Adventures in Soil Testing

So I’ve been taking a class called “Soil Basics” at the Chicago Botanic Garden. The instructor is Ellen Phillips, who has many years experience as a soil scientist in the US and overseas. (She’s an excellent teacher, and I recommend the class for those of you in the area.) As part of the class we each brought in a soil sample to be tested.  My sample was from the raised flower bed along the path to the front door. I’ve often suspected that the soil in this bed is actually too rich, because plants tend to grow like gangbusters.

So here’s what I learned:

  • This flower bed has one heck of a lot of organic matter: 14.7%. Usually 5% is considered pretty good. Guess all that compost and mulch didn’t go to waste. Actually, though, turns out that soils with too much organic matter can be hard to rehydrate once they are thoroughly dried out. I was given an explanation for this that completely baffled me. Fortunately that problem has not yet occurred in this bed. My plan is to continue mulching, but no more compost for you!
  • The nutrient levels ranged from “Medium” (calcium) to “Very High” (phosphorous). It’s good to have enough nutrients, but too much of anything can cause runoff or even toxicity. Given the performance of plants in this bed, I don’t think anything is at a toxic level. I have read, however, that very high phosphorous can inhibit mycorrhizae (the critters that help roots absorb nutrients).

  • The testing company recommended that I apply three pounds of nitrogen per 1,000 square feet, even though the test can’t measure nitrogen. Isn’t that odd? My instructor explained that this recommendation was based on research showing that in general, comparable soils in this area need this much nitrogen. Okay … if you say so, but I think I’ll pass on adding more nitrogen.
  • No big surprise, but my soil is alkaline, with a pH of 7.5. The testing company recommends that I till in 10 lb. of sulphur per 1,000 square feet. But why should I, since most of the plants I’ve tried in this bed are perfectly happy with the pH and everything else. Seems like tilling in sulphur could mess up my perennials, so again I’ll take a pass.
  • The test indicated that the soil in this bed has a low cation exchange capacity (CEC). What is the CEC? Basically, it’s the ability to hold nutrients that take the form of positively charged ions. What is a positively charged ion? When you’re older you’ll understand. However, Ellen explained to me that the results of this test were probably skewed by the high level of organic matter, so not to worry.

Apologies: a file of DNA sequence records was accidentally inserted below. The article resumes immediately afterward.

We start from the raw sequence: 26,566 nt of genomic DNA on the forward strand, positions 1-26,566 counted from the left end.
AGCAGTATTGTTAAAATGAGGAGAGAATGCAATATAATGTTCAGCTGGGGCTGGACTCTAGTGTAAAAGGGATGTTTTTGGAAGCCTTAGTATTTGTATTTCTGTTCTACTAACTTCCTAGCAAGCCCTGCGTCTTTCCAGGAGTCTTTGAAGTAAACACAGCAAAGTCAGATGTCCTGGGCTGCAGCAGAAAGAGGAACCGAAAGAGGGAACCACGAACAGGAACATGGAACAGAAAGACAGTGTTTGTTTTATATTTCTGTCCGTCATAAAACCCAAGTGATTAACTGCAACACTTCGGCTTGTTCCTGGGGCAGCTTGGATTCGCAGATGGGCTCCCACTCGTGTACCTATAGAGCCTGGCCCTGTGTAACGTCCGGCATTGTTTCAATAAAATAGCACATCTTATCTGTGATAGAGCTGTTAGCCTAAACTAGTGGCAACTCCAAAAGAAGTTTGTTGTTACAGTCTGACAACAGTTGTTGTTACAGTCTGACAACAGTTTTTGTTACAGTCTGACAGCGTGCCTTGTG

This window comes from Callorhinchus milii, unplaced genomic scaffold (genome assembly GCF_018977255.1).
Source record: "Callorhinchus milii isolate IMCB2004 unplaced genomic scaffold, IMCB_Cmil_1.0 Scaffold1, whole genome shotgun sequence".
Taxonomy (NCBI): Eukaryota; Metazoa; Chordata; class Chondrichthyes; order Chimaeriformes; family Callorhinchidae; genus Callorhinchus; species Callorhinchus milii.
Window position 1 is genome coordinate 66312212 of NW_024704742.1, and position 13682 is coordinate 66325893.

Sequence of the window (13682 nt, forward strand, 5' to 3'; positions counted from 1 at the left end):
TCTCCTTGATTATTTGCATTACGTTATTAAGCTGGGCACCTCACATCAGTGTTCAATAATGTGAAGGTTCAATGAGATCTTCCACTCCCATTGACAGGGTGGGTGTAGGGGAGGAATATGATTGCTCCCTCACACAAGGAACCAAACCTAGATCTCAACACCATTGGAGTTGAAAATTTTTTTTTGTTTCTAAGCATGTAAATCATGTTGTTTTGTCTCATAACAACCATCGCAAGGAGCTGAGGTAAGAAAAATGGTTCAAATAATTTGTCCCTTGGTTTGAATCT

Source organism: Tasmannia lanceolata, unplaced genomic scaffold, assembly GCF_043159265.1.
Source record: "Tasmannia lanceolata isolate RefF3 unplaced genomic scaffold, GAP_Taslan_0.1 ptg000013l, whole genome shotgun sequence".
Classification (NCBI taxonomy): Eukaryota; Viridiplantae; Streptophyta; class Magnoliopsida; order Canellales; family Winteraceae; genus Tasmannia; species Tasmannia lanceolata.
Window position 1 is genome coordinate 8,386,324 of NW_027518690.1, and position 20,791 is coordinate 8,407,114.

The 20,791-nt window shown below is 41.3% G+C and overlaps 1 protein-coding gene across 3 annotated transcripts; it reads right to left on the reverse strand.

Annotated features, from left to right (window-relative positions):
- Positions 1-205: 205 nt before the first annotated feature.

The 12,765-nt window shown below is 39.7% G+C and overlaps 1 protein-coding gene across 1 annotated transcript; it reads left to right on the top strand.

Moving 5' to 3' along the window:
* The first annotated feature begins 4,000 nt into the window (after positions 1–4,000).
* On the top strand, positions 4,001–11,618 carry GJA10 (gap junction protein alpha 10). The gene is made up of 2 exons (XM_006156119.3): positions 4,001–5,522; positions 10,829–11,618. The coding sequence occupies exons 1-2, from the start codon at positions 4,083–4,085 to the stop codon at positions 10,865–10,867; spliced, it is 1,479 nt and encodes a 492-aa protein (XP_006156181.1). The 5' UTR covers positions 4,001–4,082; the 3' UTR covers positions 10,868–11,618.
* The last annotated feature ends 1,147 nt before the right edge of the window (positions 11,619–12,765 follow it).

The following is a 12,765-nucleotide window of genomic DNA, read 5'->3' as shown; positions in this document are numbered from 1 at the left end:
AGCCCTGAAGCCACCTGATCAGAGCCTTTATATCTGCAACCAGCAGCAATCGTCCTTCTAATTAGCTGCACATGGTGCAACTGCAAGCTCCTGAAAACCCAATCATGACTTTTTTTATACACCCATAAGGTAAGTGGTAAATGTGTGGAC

What I conclude from this: Soil tests can be very useful, but don’t run off to the garden center to buy stuff based on the recommendations until you really understand what they mean.

15 Comments on “Adventures in Soil Testing”

  1. Thanks for the interesting post. I’m one of those feed-the-soil-not-the-plants types, and as long as the plants are happy, I am happy. That said, my veggie garden has *not* been happy in recent years – a simple soil test revealed not enough nitrogen, hence the addition of horse manure this year. From this year’s experience with overly peat-y raised beds, I believe the part about high organic matter being hard to rehydrate.

  2. I took a similar class and although it was very informative, was not very practical for me either. Our instructor delved into nutrient dense soil–adding percentages of greensand, magnesium, etc. to achieve more nutrients in the food. that was a little too much for me. Just give me the basics, please. That’s all I can handle!

  3. I never did a soil test until this year. I just assumed that by adding compost and rotted manure and a little greensand and rock phosphate from time to time, my soil couldn’t help being ‘good enough’. I was surprised by the results. I was told No More Nitrogen! But my pH was higher than I expected – no more lime for you! I also had a good percentage of organic matter, but not as much as you have. I do have a friend who had problems with her large garden because she had too much organic matter. The downside of living across the street from a horse farm. Generally, I learned that my soil management was pretty good which was nice, and I will watch the amounts of chicken manure I apply.

  4. This is what we do most of as Master Gardeners for clients and I have done hundreds of them. It is not my favorite part of the job either. What we find out is that most samples are very similar in a given area, so it is very repetitive. It is good to know this information and you should be glad you took the class.

  5. Good info here. Most of the soil in the county I live in is dark, rich silt loam. I’ve never had it tested, but the area is generally considered to have the best soil in the state. I do compost and mulch, but not excessively. I think my main problem is that I sometimes use the wrong mulches. I’ve had the best luck with marsh hay as mulch.

  6. There you go with your dirty talk again! The class and test sound interesting & I’ve thought about getting a soil test done but never have. I just assume things about my soil based on geographic location, large amount of rainfall, and digging around in the stuff.

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